Behind the church, you find the “Belvedère de la Barre”, a terrace with a fantastic view on the Dordogne valley. You can see La Roque Gageac and the rocks of Marquayssac gardens. From this view point, you can walk along the border of the cliffs on the “Pomenade des Falaises” to the public garden from where you also have very nice views.
Differently than other fortified medieval towns, Dommes streets are not arranged recangular, but instead it has a trapezoid city plan. This is probably due to the uneven location. There are three town gates, of which we passed two by car. As we came from La Roque Gageac, we approached the town from the west and took the western gate “Porte del Bos”. We later left the town via the “Porte des Tours” at the east, to go back to Sarlat. This huge town gate is the landmark of the town and also was used as prison in the past. Around 1300, many Knight Templars were imprisoned here who left several graffiti on the walls.
Domme is a nice place for a little walk. Located on top of a plateau, it is not as hard to access as other villages in the area - the ground being uneven, but not steep it's even possible for wheelchair users to come up here. The streets of Domme are beautiful in an unobtrusive way - nice old sandstone buildings, flowers here and there, a few squares where one can enjoy a coffee. Nothing too spectacular, but nothing boring either.
Located at 250m above the Dordogne, the promenade and the little square at its end are the place to be in Domme. From here, you can enjoy an unhindered view over the valley with the Dordogne meandering through it. To the west you can see as far as Beynac (another unmissable village of the Dordogne region), to the east as far as the Cingle de Montfort. But even without spectacular buildings right opposite the terrace the view is worth coming to Domme. I would have loved to see the sunset or sunrise from here, or the colours of autumn or the whole valley covered in snow... Instead, we came on a fine spring day and enjoyed the first bits of green in the landscape below us.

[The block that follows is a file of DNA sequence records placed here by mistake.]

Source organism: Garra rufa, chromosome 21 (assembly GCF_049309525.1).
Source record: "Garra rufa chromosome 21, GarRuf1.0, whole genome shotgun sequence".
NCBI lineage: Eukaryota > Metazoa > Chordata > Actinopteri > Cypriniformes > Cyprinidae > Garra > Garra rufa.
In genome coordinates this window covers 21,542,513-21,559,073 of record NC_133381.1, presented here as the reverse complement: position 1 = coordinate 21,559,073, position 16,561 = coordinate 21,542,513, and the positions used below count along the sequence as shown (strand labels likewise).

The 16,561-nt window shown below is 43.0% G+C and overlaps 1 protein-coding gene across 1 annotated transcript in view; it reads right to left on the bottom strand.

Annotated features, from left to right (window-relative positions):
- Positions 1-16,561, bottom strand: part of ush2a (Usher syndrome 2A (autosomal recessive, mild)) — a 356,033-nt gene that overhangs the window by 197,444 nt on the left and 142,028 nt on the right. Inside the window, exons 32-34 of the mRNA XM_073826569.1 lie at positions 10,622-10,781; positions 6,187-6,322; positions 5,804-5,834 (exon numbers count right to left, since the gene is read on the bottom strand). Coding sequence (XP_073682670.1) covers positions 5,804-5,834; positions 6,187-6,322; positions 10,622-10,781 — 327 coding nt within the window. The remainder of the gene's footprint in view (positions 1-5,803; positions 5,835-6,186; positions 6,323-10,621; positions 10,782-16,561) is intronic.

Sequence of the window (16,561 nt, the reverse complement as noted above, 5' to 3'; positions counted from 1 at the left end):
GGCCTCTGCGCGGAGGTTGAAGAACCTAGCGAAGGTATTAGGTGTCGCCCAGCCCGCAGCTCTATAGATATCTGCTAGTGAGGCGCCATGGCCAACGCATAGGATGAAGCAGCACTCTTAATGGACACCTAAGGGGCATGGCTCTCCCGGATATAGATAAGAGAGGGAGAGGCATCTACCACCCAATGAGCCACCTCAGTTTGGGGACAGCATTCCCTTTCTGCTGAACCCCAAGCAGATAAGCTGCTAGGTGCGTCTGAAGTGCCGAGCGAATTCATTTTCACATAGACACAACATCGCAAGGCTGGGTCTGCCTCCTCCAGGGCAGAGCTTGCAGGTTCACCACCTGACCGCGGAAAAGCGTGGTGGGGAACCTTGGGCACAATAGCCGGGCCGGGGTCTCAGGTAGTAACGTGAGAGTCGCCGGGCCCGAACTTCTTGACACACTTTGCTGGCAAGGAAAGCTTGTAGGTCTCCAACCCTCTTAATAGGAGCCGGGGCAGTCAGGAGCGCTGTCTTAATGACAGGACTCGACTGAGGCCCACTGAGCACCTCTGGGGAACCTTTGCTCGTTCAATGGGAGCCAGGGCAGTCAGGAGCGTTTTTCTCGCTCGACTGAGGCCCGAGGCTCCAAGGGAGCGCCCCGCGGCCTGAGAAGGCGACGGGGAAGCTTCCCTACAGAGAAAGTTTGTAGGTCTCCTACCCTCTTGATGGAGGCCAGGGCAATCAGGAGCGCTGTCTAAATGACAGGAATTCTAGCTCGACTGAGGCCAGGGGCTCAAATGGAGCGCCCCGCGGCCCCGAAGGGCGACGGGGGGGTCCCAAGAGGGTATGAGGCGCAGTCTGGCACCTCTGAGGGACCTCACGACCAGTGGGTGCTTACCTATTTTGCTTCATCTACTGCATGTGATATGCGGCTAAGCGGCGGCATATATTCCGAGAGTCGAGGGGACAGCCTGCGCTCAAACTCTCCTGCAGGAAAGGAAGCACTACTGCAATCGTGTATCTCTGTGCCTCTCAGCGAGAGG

The Folk museum is located on the main Market Square behind the ancient Halle (that is now the entry to the grotto). The large sign on the museum simply says, “Musée” and there is not much indication of what is inside. We’ve been to Domme several times so were looking for things to do and noticed the sign so decided to see what was inside.
Good decision. It’s a collection of area and town history with wooden sabots, old tools, diaramas of long-ago life, coins, stamps, dolls . . . and generally everything local and historic. It was interesting and fun.
The actual name of the museum is L'Oustal du Perigord, Musee d'Arts et Traditions Populaire
The Belveder de la Barre is at the cliff edge in Domme and gives a view of the Dordogne river and its valley. It is visible to the West (downstream) to about Beynac, upstream past a bridge nearby and past a 90+ degree turn North to La Roque-Gageac and Montfort. These features can be seen clearly (especially through a pair of binoculars)
Not surprisingly, the church and Place de la Halle are at the center of the town. This is typical of bastides. Just beyond the Halle (whose age we do not know) is the Governor's Mansion (18C). The parish church was rebuilt in the 17C and has a flat bell-tower extending the plain facade. The original church was destroyed in the Wars of Religion. Next to the church is a large (3m tall) statue of a burly child with a pitch-fork. (See Our Custom Tip). It is a short walk from here to the Belvedere for the famous views.
The damages ramparts exist between the gates Porte del Bos and Porte de la Combe. You can walk along side of them. They are in lesser condition and quite different from the impressive Port des Tours whose towers once imprisoned Templars.
Almost from any direction the views from the city are spectacular. You will need plenty of film or memory cards when you visit this town.
The local market was one of the best that we have been to. Unlike many markets, most of the stalls displayed local products.